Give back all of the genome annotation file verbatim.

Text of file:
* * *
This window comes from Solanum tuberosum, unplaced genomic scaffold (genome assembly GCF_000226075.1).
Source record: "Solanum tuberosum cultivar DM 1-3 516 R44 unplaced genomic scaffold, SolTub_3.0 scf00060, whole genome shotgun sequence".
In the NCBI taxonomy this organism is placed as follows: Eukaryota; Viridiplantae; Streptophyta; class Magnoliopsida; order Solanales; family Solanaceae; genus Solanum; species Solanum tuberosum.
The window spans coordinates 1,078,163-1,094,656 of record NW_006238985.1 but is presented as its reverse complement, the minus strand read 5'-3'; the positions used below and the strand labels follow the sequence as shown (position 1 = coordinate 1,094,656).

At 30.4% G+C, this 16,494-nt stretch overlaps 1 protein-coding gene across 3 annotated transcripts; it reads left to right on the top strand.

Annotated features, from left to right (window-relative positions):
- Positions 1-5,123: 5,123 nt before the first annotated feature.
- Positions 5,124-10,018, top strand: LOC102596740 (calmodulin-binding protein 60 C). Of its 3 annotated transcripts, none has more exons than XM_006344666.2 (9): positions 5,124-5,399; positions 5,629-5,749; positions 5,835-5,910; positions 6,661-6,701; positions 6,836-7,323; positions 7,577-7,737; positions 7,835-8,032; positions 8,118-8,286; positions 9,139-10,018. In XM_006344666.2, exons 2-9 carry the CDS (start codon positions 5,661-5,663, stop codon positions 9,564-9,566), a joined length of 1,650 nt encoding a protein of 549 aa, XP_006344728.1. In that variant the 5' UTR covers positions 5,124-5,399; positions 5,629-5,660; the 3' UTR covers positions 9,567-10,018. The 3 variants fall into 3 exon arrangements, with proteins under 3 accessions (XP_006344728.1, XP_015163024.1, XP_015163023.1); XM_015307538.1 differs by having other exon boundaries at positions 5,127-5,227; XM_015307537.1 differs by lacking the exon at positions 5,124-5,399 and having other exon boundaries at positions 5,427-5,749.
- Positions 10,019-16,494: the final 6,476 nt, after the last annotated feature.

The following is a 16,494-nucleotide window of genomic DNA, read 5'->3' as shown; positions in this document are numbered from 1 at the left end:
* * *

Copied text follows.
This window comes from Solanum tuberosum, unplaced genomic scaffold (genome assembly GCF_000226075.1).
Source record: "Solanum tuberosum cultivar DM 1-3 516 R44 unplaced genomic scaffold, SolTub_3.0 scf00060, whole genome shotgun sequence".
In the NCBI taxonomy this organism is placed as follows: Eukaryota; Viridiplantae; Streptophyta; class Magnoliopsida; order Solanales; family Solanaceae; genus Solanum; species Solanum tuberosum.
The window spans coordinates 1,078,163-1,094,656 of record NW_006238985.1 but is presented as its reverse complement, the minus strand read 5'-3'; the positions used below and the strand labels follow the sequence as shown (position 1 = coordinate 1,094,656).

At 30.4% G+C, this 16,494-nt stretch overlaps 1 protein-coding gene across 3 annotated transcripts; it reads left to right on the top strand.

Annotated features, from left to right (window-relative positions):
- Positions 1-5,123: 5,123 nt before the first annotated feature.
- Positions 5,124-10,018, top strand: LOC102596740 (calmodulin-binding protein 60 C). Of its 3 annotated transcripts, none has more exons than XM_006344666.2 (9): positions 5,124-5,399; positions 5,629-5,749; positions 5,835-5,910; positions 6,661-6,701; positions 6,836-7,323; positions 7,577-7,737; positions 7,835-8,032; positions 8,118-8,286; positions 9,139-10,018. In XM_006344666.2, exons 2-9 carry the CDS (start codon positions 5,661-5,663, stop codon positions 9,564-9,566), a joined length of 1,650 nt encoding a protein of 549 aa, XP_006344728.1. In that variant the 5' UTR covers positions 5,124-5,399; positions 5,629-5,660; the 3' UTR covers positions 9,567-10,018. The 3 variants fall into 3 exon arrangements, with proteins under 3 accessions (XP_006344728.1, XP_015163024.1, XP_015163023.1); XM_015307538.1 differs by having other exon boundaries at positions 5,127-5,227; XM_015307537.1 differs by lacking the exon at positions 5,124-5,399 and having other exon boundaries at positions 5,427-5,749.
- Positions 10,019-16,494: the final 6,476 nt, after the last annotated feature.

The following is a 16,494-nucleotide window of genomic DNA, read 5'->3' as shown; positions in this document are numbered from 1 at the left end: